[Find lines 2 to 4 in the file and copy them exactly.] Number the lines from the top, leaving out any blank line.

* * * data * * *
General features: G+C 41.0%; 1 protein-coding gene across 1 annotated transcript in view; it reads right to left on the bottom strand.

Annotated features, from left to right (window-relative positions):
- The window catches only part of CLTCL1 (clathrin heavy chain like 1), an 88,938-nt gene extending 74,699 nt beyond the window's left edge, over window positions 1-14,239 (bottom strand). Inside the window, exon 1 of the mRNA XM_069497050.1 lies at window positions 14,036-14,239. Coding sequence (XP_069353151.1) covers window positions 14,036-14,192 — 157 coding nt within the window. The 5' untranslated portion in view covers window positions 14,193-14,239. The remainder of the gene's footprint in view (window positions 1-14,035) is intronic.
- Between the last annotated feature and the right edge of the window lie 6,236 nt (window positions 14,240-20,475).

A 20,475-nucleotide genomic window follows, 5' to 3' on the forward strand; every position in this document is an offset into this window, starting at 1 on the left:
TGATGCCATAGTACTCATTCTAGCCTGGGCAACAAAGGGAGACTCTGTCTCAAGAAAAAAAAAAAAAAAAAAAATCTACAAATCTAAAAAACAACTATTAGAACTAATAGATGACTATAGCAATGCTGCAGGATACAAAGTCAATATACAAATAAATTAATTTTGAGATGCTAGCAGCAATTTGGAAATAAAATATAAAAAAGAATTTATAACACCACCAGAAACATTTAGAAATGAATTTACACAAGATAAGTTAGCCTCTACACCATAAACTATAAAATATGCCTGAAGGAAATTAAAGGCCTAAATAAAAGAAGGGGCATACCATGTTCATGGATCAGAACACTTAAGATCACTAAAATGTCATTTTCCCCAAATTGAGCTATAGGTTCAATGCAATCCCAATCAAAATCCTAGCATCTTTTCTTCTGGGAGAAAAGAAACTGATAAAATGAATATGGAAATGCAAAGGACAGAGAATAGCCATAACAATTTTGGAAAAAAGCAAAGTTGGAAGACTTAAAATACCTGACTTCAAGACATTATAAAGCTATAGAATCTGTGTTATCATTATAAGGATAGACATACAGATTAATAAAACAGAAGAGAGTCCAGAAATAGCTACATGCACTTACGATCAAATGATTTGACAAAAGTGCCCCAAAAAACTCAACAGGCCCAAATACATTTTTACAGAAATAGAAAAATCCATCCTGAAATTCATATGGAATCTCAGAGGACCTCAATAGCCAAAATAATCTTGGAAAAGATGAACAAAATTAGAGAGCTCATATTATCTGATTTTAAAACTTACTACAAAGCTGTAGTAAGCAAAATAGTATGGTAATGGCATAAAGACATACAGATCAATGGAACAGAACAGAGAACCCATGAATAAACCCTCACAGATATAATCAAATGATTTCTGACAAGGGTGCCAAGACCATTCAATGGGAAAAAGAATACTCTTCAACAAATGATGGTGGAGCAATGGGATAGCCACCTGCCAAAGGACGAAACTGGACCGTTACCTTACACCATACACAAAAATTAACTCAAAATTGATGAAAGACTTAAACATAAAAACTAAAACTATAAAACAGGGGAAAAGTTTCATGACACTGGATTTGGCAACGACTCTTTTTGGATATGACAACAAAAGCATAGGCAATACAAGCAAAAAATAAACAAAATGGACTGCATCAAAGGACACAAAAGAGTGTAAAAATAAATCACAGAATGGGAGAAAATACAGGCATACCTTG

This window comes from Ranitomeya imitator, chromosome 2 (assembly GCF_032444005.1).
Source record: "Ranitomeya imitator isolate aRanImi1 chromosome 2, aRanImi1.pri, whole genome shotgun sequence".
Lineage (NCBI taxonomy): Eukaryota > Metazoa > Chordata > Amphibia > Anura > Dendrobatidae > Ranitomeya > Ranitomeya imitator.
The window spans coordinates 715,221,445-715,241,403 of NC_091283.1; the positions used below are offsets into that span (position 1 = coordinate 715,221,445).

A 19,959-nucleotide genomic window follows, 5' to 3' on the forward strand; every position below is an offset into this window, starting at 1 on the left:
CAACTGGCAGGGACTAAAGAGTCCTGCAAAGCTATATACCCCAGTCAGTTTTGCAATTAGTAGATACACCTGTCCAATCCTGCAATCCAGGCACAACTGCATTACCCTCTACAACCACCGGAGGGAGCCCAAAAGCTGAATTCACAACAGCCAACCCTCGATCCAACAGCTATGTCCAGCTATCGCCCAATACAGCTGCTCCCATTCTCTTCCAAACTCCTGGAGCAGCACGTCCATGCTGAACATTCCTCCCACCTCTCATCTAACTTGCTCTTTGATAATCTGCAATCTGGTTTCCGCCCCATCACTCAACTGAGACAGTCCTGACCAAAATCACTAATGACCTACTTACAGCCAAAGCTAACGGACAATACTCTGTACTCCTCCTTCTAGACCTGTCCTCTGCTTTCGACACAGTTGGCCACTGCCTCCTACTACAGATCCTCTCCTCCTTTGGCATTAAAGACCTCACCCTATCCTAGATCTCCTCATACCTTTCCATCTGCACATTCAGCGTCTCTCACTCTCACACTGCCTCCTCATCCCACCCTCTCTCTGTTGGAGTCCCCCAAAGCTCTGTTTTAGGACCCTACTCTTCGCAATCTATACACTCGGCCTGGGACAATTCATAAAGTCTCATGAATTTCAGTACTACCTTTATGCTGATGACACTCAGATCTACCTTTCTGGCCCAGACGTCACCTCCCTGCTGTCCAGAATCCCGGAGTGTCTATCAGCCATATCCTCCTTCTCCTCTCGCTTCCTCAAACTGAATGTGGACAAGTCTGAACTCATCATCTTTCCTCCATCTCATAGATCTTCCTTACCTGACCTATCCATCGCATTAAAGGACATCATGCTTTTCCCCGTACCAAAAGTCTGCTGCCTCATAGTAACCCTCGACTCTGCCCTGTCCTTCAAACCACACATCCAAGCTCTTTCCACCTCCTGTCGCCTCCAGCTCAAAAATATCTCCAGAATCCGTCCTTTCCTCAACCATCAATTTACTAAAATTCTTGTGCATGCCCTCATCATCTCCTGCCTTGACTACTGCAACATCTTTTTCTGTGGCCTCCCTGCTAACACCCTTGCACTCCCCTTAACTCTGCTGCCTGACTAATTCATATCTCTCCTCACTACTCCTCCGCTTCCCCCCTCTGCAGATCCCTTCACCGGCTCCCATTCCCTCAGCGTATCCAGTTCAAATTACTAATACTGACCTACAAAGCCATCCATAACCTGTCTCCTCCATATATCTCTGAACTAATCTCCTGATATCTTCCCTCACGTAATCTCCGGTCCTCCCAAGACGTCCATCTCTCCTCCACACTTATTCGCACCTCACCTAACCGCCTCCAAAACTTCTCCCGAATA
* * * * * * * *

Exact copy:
Annotated features, from left to right (window-relative positions):
- The window catches only part of CLTCL1 (clathrin heavy chain like 1), an 88,938-nt gene extending 74,699 nt beyond the window's left edge, over window positions 1-14,239 (bottom strand). Inside the window, exon 1 of the mRNA XM_069497050.1 lies at window positions 14,036-14,239. Coding sequence (XP_069353151.1) covers window positions 14,036-14,192 — 157 coding nt within the window. The 5' untranslated portion in view covers window positions 14,193-14,239. The remainder of the gene's footprint in view (window positions 1-14,035) is intronic.
- Between the last annotated feature and the right edge of the window lie 6,236 nt (window positions 14,240-20,475).